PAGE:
Representation of a pulsar with intense, strongly focused radio radiation. (Image: ESA / ATG medialab)
Reading aloud Pulsars are the beacons of the cosmos: the extremely compact neutron stars surrounded by a strong magnetic field send out rotating bundles of X-rays and radio waves far into space like a kind of lighthouse. Some of them turn out to be real chameleons: they seem to suddenly change the intensity and composition of their radio wave pulses. Why, so far remained unclear. An international team of astronomers has now observed something surprising in one of these chameleon pulsars - and may have come a step closer to explaining the moods of neutron stars. A pulsar is essentially nothing more than the remnant of a massive star. When exploded in a supernova, it hurls most of its outer matter into space, but its nucleus collapses to form an extremely compressed, fast-rotating neutron star. To achieve its density, one would have to compress the sun on a sphere of only 20 kilometers in size. Its magnetic field is extremely compressed and amplified in a pulsar. It ensures that a large part of the radiation emitted by it, often in the area of ​​radio waves or X-rays, is bundled into two intense cones at the poles. "However, what gives rise to these radiation beams and makes them so extremely energetic is still largely unclear, " explains first author Wim Hermsen from the University of Amsterdam.

And something else is a mystery. Some pulsars are extremely moody: their radio radiation suddenly drops extremely within seconds and changes their frequency. The timing of the jump is not predictable. After a few hours or days, the pulsars then return to their original state, as if nothing had happened. "What causes these stars to change their condition, we do not know - we are completely in the dark, " says astronomer Joanna Rankin of the University of Vermont.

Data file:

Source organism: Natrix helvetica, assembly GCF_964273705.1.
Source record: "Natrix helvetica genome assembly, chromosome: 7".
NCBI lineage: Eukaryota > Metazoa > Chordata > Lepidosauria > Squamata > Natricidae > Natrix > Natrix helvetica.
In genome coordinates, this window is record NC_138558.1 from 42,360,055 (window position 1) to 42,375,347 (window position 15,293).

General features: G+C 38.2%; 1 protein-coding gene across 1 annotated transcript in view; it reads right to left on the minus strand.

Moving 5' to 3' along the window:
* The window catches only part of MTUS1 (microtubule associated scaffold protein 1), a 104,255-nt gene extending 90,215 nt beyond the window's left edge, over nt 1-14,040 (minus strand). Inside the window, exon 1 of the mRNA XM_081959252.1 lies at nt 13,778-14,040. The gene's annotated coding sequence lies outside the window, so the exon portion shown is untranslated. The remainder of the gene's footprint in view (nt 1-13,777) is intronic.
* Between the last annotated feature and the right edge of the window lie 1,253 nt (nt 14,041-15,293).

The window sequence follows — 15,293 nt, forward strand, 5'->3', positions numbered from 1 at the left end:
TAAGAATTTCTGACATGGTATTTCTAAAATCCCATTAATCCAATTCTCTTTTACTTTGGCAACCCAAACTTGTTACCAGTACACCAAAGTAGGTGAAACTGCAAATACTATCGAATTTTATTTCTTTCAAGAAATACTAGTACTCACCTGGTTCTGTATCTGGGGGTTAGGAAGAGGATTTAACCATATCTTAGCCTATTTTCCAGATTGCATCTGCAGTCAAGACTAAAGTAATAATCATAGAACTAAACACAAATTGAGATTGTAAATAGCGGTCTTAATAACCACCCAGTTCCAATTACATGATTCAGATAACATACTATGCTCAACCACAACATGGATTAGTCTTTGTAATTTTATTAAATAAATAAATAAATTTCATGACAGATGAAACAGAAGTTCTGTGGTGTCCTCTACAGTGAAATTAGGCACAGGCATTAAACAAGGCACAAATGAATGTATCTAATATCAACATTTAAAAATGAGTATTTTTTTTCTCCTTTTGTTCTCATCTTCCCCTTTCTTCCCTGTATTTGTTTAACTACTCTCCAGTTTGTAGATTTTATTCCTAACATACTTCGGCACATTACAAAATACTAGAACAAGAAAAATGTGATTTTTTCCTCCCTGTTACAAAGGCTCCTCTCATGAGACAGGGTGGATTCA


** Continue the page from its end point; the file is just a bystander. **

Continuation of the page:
Global toggle switch

Hermsen, Rankin and her team have now examined one of these chameleon pulsars in more detail - not only its radio-wave emissions, but in parallel also the X-rays it emits with the help of the X-ray satellite XMM-Newton of the European Space Agency ESA. They discovered something surprising: Whenever the radio radiation of the star suddenly decreased, its emissions in the X-ray range increased drastically - similar to when a toggle between the different wavelength ranges of radiation is switched. "To our great surprise, we found that as the signal brightness decreased by half, the X-ray brightness was doubled, " says Hermsen. And only in its bright phase does the X-ray pulsar pulsate measurably. display

This observation, however, torpedoes previous assumptions about the origin of the fluctuations, which were thought to be due to a local influence of the radio radiation by the magnetic field at the poles of the star. However, the now discovered change between the short-wave X-ray and the long-wave radio radiation can not be explained by such local processes. "Something has to happen globally, " says Rankin. The entire global environment of the pulsar must undergo a transformation in order to be able to switch so strongly in just over one second. According to current theory, the radio waves arise when high-energy particles are thrown outwards into the magnetic field, but the X-rays are formed when these particles are accelerated inwards and strike the surface of the pulsar.

What exactly animates the chameleon pulsars to their changeable behavior, is therefore not clear even after the new observations. The astronomers now know, after all, that the process probably covers the entire magnetic field of the neutron star. How exactly, should now further investigations on other, also between radio and X-radiation changing pulsars clarify.

Wim Hermsen (University of Amsterdam) et al .: Science, doi: 10.1126 / science.1230960

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